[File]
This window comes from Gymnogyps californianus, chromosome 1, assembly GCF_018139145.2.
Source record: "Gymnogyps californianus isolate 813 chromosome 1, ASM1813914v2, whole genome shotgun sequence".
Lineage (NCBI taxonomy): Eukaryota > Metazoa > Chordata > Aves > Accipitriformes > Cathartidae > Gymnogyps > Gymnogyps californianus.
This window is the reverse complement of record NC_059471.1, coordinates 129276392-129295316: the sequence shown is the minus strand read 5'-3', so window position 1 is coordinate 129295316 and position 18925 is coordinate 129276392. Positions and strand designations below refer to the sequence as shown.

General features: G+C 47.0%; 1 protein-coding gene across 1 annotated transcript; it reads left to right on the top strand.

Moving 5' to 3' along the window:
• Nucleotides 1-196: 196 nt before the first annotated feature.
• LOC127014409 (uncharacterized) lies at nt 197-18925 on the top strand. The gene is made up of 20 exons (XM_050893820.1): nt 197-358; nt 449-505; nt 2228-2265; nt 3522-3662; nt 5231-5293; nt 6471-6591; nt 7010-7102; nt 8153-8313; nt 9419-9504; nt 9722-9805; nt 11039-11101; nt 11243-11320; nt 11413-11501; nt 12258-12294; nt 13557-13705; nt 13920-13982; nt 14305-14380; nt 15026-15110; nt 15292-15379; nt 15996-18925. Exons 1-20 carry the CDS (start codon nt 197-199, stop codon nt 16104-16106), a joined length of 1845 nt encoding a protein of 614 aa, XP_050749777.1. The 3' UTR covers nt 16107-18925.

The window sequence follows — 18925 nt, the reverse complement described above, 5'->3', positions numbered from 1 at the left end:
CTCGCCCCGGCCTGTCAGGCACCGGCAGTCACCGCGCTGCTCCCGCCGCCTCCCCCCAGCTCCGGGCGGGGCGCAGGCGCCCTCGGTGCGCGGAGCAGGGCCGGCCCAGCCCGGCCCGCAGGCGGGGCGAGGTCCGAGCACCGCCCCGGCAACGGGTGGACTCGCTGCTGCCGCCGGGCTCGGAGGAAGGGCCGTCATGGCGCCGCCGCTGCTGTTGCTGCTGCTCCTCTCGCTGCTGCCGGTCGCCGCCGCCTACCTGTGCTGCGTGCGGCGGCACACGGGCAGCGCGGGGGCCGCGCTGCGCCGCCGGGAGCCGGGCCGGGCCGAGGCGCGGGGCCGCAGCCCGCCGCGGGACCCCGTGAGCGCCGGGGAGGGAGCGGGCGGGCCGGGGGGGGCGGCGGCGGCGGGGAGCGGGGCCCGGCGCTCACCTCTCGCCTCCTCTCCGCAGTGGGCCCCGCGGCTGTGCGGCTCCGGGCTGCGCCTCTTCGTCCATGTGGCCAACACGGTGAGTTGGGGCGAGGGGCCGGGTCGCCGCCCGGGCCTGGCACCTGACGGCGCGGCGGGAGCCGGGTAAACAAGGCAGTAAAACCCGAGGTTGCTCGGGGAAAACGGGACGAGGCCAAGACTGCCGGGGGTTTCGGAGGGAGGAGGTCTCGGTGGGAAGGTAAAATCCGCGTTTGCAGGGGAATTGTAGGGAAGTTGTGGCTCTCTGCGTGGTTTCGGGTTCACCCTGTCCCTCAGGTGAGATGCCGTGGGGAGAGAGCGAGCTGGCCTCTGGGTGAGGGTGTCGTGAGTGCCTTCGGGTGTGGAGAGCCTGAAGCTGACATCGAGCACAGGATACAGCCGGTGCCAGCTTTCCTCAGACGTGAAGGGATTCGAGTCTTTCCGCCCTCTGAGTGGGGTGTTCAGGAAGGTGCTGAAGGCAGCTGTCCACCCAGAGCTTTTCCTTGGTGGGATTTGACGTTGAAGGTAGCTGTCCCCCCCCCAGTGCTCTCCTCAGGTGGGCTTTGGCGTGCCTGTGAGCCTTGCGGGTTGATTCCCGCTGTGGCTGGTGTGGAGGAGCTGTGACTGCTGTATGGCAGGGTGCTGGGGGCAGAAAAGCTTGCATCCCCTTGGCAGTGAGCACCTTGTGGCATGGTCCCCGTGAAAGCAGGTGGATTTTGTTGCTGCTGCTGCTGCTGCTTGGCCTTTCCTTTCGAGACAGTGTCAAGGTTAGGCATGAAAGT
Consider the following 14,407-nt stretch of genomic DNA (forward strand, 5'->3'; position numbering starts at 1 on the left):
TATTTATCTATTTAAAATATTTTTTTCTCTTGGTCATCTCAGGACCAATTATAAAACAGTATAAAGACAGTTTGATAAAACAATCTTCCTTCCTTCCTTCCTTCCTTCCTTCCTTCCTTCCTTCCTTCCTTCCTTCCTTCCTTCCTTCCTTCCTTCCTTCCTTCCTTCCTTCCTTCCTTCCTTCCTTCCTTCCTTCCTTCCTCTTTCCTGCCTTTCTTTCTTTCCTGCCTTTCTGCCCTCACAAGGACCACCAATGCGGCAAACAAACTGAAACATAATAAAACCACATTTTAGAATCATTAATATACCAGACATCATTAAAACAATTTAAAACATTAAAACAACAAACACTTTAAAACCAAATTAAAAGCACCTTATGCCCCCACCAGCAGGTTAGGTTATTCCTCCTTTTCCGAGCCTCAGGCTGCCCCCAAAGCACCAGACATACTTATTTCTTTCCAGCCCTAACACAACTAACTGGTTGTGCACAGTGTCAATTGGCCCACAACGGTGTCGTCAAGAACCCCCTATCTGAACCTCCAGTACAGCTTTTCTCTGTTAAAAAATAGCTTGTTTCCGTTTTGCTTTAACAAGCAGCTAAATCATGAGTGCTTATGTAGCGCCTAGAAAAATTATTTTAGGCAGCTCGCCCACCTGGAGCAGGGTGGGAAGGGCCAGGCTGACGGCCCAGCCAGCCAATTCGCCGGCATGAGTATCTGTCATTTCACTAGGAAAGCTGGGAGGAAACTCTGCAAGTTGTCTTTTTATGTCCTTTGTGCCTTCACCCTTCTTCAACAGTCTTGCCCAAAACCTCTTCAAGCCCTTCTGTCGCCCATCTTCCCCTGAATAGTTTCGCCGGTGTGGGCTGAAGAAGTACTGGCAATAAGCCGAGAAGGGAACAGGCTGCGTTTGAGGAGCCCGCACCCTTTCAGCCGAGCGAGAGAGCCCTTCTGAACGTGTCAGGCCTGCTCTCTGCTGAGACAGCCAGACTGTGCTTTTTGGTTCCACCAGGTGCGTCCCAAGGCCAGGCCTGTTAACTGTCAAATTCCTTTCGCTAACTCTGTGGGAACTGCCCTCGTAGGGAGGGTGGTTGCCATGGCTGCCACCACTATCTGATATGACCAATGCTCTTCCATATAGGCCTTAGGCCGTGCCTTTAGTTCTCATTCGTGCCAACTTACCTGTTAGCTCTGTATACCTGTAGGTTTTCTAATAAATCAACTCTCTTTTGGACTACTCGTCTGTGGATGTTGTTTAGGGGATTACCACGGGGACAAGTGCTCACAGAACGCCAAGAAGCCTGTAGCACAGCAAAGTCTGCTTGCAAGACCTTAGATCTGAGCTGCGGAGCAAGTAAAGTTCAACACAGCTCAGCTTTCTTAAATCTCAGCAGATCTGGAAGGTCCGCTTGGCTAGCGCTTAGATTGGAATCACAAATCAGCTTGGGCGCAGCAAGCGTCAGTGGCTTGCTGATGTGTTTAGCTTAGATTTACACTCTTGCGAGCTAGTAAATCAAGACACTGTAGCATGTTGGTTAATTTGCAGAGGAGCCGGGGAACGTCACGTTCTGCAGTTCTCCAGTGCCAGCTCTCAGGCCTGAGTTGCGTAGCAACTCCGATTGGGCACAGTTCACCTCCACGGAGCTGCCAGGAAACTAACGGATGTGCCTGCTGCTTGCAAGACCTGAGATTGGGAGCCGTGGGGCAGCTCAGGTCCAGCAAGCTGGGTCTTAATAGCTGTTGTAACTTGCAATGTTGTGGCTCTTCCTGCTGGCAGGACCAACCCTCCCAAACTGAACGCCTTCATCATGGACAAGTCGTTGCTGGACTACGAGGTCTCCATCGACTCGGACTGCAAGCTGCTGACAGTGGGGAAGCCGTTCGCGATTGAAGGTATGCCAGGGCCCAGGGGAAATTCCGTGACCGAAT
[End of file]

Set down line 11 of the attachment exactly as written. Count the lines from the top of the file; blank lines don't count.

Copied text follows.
Consider the following 14,407-nt stretch of genomic DNA (forward strand, 5'->3'; position numbering starts at 1 on the left):